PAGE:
The signature feature of the new medical school is a light-filled, six -story, glass atrium that joins the building’s two L-shaped structures. It includes connecting bridges to adjacent buildings and a stairway that cascades down from south to north.
The new school will be constructed on top of a new Allen/Hospital Metro station, a fact that not only accentuates community connections, but also promotes sustainable transportation, which will help the building achieve its targeted LEED gold designation.
A pedestrian passageway will extend through the building between Main and Washington streets, leading to Allen Street. To further promote alternative transportation modes, this passageway is deliberately aligned with a proposed Allen Street pedestrian extension from Washington to Michigan streets, which will feature a bike share facility.
Yes. UB has held public forums to seek input on the selection of the architect and on possible design directions. The university continues to engage with community members and community leaders regarding the project.
UB has formed a Community Advisory Group to provide a forum for dialog with neighbors, businesses, residents and other stakeholders, including representatives from the immediately affected surrounding communities and adjacent neighboring buildings. The feedback provided during this outreach has been very beneficial to the design process.
Once open, the school will bring 2,000 UB faculty, staff and students to downtown Buffalo daily, which will increase population density in the heart of the city while providing economic development opportunities, such as increased demand for retail and housing development, business incubators and research parks. In the long run, this influx of people is expected to create new retailing, vendor and service opportunities for companies and businesspeople in the communities bordering the Buffalo Niagara Medical Campus.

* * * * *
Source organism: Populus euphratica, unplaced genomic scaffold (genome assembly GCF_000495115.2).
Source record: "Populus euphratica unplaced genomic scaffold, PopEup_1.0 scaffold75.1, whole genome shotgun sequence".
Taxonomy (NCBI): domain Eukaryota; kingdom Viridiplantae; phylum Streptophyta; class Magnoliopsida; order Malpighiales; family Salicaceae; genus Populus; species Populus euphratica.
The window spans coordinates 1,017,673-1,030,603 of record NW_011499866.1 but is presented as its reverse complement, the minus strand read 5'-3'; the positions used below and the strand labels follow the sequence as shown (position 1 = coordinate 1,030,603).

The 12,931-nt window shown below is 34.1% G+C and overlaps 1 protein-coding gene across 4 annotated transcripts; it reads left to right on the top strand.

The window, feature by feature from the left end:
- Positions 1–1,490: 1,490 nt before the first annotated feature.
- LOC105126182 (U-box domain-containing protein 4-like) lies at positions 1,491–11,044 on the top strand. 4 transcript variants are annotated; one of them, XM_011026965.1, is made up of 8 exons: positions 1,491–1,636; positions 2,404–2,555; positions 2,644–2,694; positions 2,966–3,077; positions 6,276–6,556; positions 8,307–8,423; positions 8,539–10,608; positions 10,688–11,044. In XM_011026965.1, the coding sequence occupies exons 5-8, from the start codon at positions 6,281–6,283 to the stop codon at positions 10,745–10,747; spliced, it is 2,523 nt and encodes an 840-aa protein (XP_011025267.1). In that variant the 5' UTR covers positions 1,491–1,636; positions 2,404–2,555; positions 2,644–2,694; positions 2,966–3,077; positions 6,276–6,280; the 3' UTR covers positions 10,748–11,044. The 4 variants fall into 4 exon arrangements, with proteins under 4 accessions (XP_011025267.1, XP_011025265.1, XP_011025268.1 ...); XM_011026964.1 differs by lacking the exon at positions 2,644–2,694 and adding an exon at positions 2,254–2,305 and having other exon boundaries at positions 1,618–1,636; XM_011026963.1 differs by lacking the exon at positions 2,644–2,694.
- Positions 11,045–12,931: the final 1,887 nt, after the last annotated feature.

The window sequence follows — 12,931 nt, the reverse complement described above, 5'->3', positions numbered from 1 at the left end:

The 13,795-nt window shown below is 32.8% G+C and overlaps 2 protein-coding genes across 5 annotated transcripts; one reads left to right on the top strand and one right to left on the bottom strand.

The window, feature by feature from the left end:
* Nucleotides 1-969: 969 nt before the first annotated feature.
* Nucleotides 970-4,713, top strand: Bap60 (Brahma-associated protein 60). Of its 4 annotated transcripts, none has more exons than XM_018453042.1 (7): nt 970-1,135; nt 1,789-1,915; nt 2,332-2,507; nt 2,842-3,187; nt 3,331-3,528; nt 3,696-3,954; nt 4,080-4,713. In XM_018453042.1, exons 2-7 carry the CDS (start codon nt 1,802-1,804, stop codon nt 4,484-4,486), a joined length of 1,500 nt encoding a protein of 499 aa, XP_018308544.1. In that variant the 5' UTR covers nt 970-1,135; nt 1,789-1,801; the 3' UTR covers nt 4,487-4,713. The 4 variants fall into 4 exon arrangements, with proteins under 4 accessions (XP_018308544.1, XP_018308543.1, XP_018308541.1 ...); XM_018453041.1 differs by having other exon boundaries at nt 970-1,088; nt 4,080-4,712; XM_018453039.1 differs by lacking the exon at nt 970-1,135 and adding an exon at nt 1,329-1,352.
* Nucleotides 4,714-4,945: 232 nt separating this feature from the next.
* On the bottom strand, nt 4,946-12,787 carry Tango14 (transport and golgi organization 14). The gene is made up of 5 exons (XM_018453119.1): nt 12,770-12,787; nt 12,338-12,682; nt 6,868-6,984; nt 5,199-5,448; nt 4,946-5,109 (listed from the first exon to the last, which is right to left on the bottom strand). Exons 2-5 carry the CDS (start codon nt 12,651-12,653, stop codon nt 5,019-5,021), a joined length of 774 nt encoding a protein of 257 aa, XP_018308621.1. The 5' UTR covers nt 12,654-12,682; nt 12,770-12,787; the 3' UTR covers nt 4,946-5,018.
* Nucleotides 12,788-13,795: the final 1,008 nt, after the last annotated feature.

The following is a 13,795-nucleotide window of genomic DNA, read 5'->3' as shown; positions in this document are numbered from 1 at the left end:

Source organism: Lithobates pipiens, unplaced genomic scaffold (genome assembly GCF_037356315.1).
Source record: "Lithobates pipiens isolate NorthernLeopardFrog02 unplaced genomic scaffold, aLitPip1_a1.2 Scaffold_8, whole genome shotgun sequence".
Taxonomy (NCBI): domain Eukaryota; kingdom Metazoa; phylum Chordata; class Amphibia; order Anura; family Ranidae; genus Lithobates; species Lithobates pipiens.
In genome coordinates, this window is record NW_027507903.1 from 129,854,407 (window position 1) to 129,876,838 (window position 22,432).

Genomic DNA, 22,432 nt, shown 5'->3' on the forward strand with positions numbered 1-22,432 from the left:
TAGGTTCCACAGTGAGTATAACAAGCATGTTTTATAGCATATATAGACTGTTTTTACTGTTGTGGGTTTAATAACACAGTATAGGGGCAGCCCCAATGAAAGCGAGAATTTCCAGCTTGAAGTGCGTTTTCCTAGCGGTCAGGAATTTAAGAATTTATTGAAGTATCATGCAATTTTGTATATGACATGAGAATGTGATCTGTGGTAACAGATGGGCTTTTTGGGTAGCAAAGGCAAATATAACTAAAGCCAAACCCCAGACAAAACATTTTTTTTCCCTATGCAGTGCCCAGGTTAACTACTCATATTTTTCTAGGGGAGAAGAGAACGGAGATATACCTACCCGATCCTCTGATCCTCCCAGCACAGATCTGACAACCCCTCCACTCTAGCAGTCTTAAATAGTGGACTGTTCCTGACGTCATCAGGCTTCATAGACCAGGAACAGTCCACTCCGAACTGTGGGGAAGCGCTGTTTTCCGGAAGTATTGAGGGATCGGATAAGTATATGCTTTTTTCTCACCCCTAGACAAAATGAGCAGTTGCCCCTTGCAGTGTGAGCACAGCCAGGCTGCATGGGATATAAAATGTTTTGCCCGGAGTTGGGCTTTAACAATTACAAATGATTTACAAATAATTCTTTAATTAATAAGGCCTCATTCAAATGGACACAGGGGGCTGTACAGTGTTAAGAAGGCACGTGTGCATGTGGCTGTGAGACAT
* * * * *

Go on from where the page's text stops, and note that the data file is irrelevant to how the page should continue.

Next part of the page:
The medical school project will provide better access to construction, vending and purchasing opportunities created by UB’s expansion on the Buffalo Niagara Medical Campus. For example, UB has set ambitious goals for the participation of minority and women-owned business enterprises (MWBEs) for the medical school project. According to the State University Construction Fund, LPCiminelli has approved Utilization Plans for the two UB medical school project contracts with 24.7 percent and 20.2 percent MWBE participation respectively.
It will cost $375 million to build the new medical school. The sources of funds are:
|State Capital Appropriations||$35 million|
|Existing UB Capital Appropriations||$50 million *|
|SMBS Reserves||$25 million
|Bond Financing||$215 million|
* Funds previously planned for deferred maintenance work in Cary, Farber, and Sherman.
Of the $375 million it will cost to build the medical school, $50 million is to be raised from private sources — gifts from individuals, foundations and corporations.
The medical school has organized a fundraising steering committee, chaired by Jeremy Jacobs, chairman and chief executive of Delaware North Companies Inc. and chair of the UB Council; Nancy Nielsen, MD, PhD, senior associate dean for health policy in the UB medical school; and Robert Wilmers, chairman and chief executive officer of M&T Bank. The committee will raise funds for this building, and many other medical school initiatives, including endowments, research funds and scholarships.
Moving the medical school downtown strengthens all three of UB's campuses, enabling UB to make the most of each one’s resources and locations.
Under UB’s Physical Plan, the master plan that guides the development of the university’s facilities, the North Campus will remain a hub for academic and social life, while the South Campus will take on a new role as a center for professional education.
UB remains committed to the South Campus, where the medical school is now located, and that commitment is not changing.
After 2017, when the medical school moves downtown, UB will develop a plan that will ultimately result in moving UB’s professional schools from the North Campus to the South Campus.
The plan for the South Campus is to reinforce historic quadrangles, remove temporary buildings, recover grand lawns from parking and revitalize landscapes. Wayfinding and access to campus will be improved, with new facilities for transit patrons and bicycle commuters, a simplified campus loop road, an improved Bailey Avenue entrance and better connections to the neighborhood.